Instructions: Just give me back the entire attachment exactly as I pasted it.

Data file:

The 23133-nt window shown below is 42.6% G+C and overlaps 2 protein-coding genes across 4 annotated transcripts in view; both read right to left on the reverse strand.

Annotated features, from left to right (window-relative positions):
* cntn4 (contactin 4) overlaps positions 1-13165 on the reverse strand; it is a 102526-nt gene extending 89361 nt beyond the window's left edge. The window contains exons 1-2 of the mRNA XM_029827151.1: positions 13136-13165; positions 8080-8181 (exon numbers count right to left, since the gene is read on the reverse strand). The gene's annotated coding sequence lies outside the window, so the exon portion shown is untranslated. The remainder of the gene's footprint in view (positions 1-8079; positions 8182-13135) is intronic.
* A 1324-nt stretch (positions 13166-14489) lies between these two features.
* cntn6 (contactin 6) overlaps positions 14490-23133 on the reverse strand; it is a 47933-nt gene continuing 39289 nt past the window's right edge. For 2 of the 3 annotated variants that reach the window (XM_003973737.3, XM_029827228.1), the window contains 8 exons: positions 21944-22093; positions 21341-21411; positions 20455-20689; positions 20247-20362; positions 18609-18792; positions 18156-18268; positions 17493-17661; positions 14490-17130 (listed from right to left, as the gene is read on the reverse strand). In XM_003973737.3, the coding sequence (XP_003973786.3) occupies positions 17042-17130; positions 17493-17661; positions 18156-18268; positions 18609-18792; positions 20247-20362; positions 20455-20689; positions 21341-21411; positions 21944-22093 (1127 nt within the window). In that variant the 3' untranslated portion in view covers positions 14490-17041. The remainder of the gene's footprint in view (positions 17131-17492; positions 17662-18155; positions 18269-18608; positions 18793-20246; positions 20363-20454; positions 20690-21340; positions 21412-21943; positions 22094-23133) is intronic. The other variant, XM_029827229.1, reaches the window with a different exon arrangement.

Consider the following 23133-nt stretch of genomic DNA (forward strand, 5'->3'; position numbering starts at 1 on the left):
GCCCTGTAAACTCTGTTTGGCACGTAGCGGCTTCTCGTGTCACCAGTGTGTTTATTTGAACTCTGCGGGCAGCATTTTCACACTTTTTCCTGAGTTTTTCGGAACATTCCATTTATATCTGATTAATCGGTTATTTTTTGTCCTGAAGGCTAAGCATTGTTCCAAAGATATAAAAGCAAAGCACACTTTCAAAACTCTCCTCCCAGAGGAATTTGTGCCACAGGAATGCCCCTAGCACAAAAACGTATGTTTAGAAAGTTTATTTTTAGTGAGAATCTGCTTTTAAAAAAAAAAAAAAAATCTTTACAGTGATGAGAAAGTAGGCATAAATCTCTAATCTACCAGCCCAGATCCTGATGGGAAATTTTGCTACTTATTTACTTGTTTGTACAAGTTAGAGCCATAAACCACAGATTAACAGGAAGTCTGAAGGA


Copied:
The 23133-nt window shown below is 42.6% G+C and overlaps 2 protein-coding genes across 4 annotated transcripts in view; both read right to left on the reverse strand.

Annotated features, from left to right (window-relative positions):
* cntn4 (contactin 4) overlaps positions 1-13165 on the reverse strand; it is a 102526-nt gene extending 89361 nt beyond the window's left edge. The window contains exons 1-2 of the mRNA XM_029827151.1: positions 13136-13165; positions 8080-8181 (exon numbers count right to left, since the gene is read on the reverse strand). The gene's annotated coding sequence lies outside the window, so the exon portion shown is untranslated. The remainder of the gene's footprint in view (positions 1-8079; positions 8182-13135) is intronic.
* A 1324-nt stretch (positions 13166-14489) lies between these two features.
* cntn6 (contactin 6) overlaps positions 14490-23133 on the reverse strand; it is a 47933-nt gene continuing 39289 nt past the window's right edge. For 2 of the 3 annotated variants that reach the window (XM_003973737.3, XM_029827228.1), the window contains 8 exons: positions 21944-22093; positions 21341-21411; positions 20455-20689; positions 20247-20362; positions 18609-18792; positions 18156-18268; positions 17493-17661; positions 14490-17130 (listed from right to left, as the gene is read on the reverse strand). In XM_003973737.3, the coding sequence (XP_003973786.3) occupies positions 17042-17130; positions 17493-17661; positions 18156-18268; positions 18609-18792; positions 20247-20362; positions 20455-20689; positions 21341-21411; positions 21944-22093 (1127 nt within the window). In that variant the 3' untranslated portion in view covers positions 14490-17041. The remainder of the gene's footprint in view (positions 17131-17492; positions 17662-18155; positions 18269-18608; positions 18793-20246; positions 20363-20454; positions 20690-21340; positions 21412-21943; positions 22094-23133) is intronic. The other variant, XM_029827229.1, reaches the window with a different exon arrangement.

Consider the following 23133-nt stretch of genomic DNA (forward strand, 5'->3'; position numbering starts at 1 on the left):
GCCCTGTAAACTCTGTTTGGCACGTAGCGGCTTCTCGTGTCACCAGTGTGTTTATTTGAACTCTGCGGGCAGCATTTTCACACTTTTTCCTGAGTTTTTCGGAACATTCCATTTATATCTGATTAATCGGTTATTTTTTGTCCTGAAGGCTAAGCATTGTTCCAAAGATATAAAAGCAAAGCACACTTTCAAAACTCTCCTCCCAGAGGAATTTGTGCCACAGGAATGCCCCTAGCACAAAAACGTATGTTTAGAAAGTTTATTTTTAGTGAGAATCTGCTTTTAAAAAAAAAAAAAAAATCTTTACAGTGATGAGAAAGTAGGCATAAATCTCTAATCTACCAGCCCAGATCCTGATGGGAAATTTTGCTACTTATTTACTTGTTTGTACAAGTTAGAGCCATAAACCACAGATTAACAGGAAGTCTGAAGGA